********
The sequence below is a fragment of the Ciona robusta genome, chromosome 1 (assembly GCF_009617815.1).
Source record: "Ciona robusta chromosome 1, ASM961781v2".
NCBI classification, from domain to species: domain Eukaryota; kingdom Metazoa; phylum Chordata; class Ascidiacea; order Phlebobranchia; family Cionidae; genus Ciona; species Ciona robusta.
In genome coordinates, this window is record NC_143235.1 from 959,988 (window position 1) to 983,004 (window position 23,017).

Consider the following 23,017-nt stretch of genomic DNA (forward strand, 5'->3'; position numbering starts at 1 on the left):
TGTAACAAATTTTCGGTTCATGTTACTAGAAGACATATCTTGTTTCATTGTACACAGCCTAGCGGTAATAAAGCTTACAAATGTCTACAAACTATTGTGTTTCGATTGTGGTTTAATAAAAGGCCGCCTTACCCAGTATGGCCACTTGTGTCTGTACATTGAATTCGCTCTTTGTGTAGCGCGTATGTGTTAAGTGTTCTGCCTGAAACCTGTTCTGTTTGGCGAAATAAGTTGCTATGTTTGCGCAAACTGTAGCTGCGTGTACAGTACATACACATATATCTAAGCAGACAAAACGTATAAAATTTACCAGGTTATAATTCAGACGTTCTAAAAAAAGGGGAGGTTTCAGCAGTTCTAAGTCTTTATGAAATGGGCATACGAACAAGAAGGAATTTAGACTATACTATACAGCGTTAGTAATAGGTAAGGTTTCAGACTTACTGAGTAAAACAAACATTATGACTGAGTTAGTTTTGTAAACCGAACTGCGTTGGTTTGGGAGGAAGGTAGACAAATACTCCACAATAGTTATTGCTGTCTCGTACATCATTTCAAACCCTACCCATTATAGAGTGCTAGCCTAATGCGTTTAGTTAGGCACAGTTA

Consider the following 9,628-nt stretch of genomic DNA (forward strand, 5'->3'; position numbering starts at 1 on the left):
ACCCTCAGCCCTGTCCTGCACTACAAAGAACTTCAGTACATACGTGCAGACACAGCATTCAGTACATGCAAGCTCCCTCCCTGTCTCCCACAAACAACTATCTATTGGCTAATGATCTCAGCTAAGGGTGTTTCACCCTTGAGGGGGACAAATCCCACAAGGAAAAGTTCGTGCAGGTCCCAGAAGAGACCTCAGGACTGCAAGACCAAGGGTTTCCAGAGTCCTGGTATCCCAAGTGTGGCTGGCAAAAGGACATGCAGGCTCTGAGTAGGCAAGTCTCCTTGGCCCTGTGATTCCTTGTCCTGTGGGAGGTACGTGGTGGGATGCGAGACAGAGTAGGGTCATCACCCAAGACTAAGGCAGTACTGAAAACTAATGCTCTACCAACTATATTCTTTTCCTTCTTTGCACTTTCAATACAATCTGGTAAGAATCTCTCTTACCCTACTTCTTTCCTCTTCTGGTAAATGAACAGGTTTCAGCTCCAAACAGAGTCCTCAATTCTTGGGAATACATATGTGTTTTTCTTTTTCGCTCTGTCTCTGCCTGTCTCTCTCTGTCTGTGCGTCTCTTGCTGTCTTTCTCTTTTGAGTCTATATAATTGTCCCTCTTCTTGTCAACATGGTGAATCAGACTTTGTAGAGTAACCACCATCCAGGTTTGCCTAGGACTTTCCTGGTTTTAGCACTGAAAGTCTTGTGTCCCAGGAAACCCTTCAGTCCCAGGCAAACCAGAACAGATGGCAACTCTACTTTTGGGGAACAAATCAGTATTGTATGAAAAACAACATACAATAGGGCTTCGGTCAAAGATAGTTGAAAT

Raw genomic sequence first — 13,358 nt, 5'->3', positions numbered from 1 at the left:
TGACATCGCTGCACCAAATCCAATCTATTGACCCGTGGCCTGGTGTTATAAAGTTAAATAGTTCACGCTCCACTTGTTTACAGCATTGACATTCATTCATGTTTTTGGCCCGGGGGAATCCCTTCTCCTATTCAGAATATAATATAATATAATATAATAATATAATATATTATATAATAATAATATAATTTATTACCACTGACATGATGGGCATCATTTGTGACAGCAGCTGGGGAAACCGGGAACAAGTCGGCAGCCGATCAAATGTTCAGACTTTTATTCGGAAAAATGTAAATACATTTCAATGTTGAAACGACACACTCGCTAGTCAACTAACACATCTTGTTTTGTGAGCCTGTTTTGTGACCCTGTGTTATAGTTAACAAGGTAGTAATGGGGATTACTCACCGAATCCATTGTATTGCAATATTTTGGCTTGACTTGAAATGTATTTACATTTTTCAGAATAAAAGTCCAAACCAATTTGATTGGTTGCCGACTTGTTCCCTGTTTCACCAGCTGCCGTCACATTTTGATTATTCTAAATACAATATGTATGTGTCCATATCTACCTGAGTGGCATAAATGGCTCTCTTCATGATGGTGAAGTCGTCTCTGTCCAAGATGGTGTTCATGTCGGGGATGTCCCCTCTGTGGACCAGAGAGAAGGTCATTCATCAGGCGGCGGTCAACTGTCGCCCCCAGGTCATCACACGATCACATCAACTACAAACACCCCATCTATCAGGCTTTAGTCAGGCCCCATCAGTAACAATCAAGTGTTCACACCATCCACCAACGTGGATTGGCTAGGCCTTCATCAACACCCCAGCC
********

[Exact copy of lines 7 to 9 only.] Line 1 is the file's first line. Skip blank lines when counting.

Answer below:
Consider the following 9,628-nt stretch of genomic DNA (forward strand, 5'->3'; position numbering starts at 1 on the left):
ACCCTCAGCCCTGTCCTGCACTACAAAGAACTTCAGTACATACGTGCAGACACAGCATTCAGTACATGCAAGCTCCCTCCCTGTCTCCCACAAACAACTATCTATTGGCTAATGATCTCAGCTAAGGGTGTTTCACCCTTGAGGGGGACAAATCCCACAAGGAAAAGTTCGTGCAGGTCCCAGAAGAGACCTCAGGACTGCAAGACCAAGGGTTTCCAGAGTCCTGGTATCCCAAGTGTGGCTGGCAAAAGGACATGCAGGCTCTGAGTAGGCAAGTCTCCTTGGCCCTGTGATTCCTTGTCCTGTGGGAGGTACGTGGTGGGATGCGAGACAGAGTAGGGTCATCACCCAAGACTAAGGCAGTACTGAAAACTAATGCTCTACCAACTATATTCTTTTCCTTCTTTGCACTTTCAATACAATCTGGTAAGAATCTCTCTTACCCTACTTCTTTCCTCTTCTGGTAAATGAACAGGTTTCAGCTCCAAACAGAGTCCTCAATTCTTGGGAATACATATGTGTTTTTCTTTTTCGCTCTGTCTCTGCCTGTCTCTCTCTGTCTGTGCGTCTCTTGCTGTCTTTCTCTTTTGAGTCTATATAATTGTCCCTCTTCTTGTCAACATGGTGAATCAGACTTTGTAGAGTAACCACCATCCAGGTTTGCCTAGGACTTTCCTGGTTTTAGCACTGAAAGTCTTGTGTCCCAGGAAACCCTTCAGTCCCAGGCAAACCAGAACAGATGGCAACTCTACTTTTGGGGAACAAATCAGTATTGTATGAAAAACAACATACAATAGGGCTTCGGTCAAAGATAGTTGAAAT

Raw genomic sequence first — 13,358 nt, 5'->3', positions numbered from 1 at the left: